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June 02, 2009


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In the past year, I have seen the light with index funds and exchange traded funds that follow indexes. After doing the research, I realized how much of my money is actually being taken from actively managed mutual funds. It made me mad at my previous job that their 401k did not offer ANY index funds, just American, Calamos, Davis, and others with a 5.75% front load fee! Your investment has to start making 6% just to recoup what they initially take. Thanks for continuing to remind us that the financial service industry loves fees, and no one realizes how much they actually pay when it comes to actively managed mutual funds.

If I am ever asked to give a graduation speech, which seems awfully unlikely, my advice will be to invest in index funds early and often.

Great info FMF, luckily I do not require further convincing. I'm not sure why someone would put the energy into arguing these points...but to each his own I suppose.

Thanks for passing all your index fund knowledge & experience on to everyone else. It has been very beneficial to me.

This is a tough one...index funds are managed...someone has to pick the members of the class being represented and studies have shown that this selection has some weight.

The concern I have has to do with the 10% growth that everyone loves. It doesn't make sense...our economy does not grow at 10% y/y on average so how do we get that kind of stock growth? The answer is that we really don't over some fairly long periods of time and if you guessed wrong (like last year) you won't see 10% y/y growth (on average of course) for a long time. 10% per year implies doubling in size every 7.2 years...who thinks that our economy (the average or index matches this right?) will double in 7 years? To think that it will even come close just ignores logic and math. Small economies and markets can easily double, but U.S. Industrial production (Dow or S&P 500) cannot in any nearby time frame.

Now, Do I think I can time or beat the market? I wish. and I agree that Wall Street Coneheads can't either, so why pay them. If I had a solution, I'd be rich (or richer). Thinking that indexing is a panacea is just as foolish as paying Wall Street, but at least it is a cheaper option. My thesis here is that indexing is certainly the easy way (and cheaper), but do not expect returns like we have seen for the last 20 years in the next 20.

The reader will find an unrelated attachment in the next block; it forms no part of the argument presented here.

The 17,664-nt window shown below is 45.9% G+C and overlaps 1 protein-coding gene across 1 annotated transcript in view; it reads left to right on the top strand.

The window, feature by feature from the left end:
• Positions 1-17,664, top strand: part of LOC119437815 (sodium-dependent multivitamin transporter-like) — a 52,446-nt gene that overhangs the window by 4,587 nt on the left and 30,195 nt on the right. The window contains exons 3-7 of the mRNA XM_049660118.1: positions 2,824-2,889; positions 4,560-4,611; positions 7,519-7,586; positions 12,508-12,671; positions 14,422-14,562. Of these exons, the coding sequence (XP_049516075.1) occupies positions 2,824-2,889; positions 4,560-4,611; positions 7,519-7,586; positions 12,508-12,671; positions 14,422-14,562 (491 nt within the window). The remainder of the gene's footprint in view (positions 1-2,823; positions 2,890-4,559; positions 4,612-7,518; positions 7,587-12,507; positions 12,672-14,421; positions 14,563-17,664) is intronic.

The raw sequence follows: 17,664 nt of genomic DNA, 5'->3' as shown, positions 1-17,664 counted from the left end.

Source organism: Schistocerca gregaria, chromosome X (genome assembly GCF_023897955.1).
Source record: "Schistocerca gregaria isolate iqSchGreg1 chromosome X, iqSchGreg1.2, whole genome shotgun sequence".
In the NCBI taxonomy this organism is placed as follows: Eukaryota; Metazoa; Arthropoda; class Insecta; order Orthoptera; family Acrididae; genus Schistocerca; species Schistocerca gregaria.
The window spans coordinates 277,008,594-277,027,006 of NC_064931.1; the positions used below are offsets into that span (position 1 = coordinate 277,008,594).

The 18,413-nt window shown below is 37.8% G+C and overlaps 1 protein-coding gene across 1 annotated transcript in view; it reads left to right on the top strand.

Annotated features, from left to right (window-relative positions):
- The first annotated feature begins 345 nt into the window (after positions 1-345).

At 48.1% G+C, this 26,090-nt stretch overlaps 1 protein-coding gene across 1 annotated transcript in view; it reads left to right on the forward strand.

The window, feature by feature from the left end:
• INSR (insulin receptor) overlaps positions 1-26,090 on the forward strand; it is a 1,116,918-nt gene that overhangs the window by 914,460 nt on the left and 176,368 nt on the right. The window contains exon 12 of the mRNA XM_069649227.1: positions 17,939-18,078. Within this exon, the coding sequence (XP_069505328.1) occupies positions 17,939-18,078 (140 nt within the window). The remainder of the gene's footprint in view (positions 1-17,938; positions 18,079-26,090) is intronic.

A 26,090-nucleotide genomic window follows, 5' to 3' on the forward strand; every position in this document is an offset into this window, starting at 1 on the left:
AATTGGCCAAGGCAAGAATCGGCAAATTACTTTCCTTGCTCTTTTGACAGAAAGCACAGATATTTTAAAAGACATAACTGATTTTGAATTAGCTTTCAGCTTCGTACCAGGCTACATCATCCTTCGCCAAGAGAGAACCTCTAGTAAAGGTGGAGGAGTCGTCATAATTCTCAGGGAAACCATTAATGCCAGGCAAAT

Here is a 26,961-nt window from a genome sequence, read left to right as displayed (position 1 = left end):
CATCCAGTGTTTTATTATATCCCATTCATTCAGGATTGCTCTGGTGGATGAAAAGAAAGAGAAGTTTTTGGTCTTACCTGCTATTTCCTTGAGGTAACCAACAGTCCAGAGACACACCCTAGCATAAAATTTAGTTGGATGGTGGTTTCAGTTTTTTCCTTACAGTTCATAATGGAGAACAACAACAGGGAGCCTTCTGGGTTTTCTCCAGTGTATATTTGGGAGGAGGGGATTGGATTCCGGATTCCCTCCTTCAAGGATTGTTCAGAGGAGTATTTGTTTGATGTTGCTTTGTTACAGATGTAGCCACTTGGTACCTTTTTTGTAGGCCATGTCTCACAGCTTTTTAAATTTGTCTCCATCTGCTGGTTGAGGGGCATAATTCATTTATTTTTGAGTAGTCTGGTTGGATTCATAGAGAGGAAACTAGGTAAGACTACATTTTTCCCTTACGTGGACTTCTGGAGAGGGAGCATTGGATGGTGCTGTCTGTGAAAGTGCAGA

I agree that index funds can be semi-actively managed. For instance, say the S&P 500 drops one stock and replaces it with another one. The way various index funds accomodate this change can cause their returns to differ by several basis points. Not that this affects your argument for index funds in any way; however it is something to note.

That said, I still believe that if you are willing to invest time and energy into the stock market, you *CAN* beat the average. However, the size of your assets definitely affects this. For instance, I, with my $25,000 in assets, can find good investment opportunities. I can day-trade. I can buy and sell options. As a result, my results can be dramatically higher than the average. However, the Vanguard 500, with $73 billion in assets, has much less flexibility. A fund manager with that much money could not make a 50% return by investing in a particular opportunity, since that is just too much money to throw around.

This is the same reason why Berkshire Hathaway made huge returns in its early years and decades, but as the company grows, there just aren't as many opportunities to make the huge returns. As a result, total returns have dwindled over the years.

Also, fund managers are limited by various SEC rules, fund rules, etc. For instance, sometimes mutual funds are not allowed to short stocks. Sometimes they are not allowed to buy options. Sometimes they are limited by the fund's propectus to only investing in certain asset classes. Mutual fund managers usually cannot day trade stocks, since that would cause the market to fluctuate too wildly.

A normal retail investor has no such limitations, and can thus make higher returns.